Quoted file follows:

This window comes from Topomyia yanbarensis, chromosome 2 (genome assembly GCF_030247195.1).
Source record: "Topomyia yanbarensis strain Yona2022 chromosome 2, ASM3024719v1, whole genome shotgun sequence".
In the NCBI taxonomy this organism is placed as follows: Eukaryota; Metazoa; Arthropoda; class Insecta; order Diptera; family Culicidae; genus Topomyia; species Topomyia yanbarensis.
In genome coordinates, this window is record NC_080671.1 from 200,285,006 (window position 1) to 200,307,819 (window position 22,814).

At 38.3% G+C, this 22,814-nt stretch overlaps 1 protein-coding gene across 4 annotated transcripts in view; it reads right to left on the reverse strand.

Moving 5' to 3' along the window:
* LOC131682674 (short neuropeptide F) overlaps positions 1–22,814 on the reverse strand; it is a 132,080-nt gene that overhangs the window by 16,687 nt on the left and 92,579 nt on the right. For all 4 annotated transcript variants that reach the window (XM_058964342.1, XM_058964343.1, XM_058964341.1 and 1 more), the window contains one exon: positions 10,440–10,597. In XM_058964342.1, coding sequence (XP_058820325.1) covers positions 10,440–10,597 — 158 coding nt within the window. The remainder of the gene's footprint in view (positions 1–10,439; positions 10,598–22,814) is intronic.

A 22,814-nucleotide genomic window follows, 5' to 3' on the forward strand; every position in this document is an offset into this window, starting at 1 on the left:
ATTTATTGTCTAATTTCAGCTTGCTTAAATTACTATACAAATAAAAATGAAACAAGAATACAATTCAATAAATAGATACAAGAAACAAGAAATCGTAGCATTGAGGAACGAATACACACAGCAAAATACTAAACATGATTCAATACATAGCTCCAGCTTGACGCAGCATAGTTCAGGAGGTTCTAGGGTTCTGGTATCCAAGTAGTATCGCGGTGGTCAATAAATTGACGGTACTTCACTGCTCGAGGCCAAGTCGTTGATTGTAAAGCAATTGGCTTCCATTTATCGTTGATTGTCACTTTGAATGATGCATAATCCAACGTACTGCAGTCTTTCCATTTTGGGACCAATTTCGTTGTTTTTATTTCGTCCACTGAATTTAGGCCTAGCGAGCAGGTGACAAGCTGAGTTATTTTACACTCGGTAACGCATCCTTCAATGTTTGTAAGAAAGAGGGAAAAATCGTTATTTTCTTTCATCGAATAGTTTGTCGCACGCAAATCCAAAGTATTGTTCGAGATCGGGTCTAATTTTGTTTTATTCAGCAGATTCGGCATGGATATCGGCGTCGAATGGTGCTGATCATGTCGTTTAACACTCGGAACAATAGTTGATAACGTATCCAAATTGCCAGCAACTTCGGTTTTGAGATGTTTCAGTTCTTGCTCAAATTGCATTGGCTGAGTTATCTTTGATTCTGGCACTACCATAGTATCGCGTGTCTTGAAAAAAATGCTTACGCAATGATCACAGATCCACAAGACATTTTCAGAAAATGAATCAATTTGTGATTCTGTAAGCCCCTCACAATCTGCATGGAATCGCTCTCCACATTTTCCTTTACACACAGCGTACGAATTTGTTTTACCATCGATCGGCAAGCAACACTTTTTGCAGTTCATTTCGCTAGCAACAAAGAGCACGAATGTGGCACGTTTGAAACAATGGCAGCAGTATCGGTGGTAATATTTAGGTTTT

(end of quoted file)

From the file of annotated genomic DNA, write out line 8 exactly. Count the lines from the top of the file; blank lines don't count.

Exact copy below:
A 22,814-nucleotide genomic window follows, 5' to 3' on the forward strand; every position in this document is an offset into this window, starting at 1 on the left: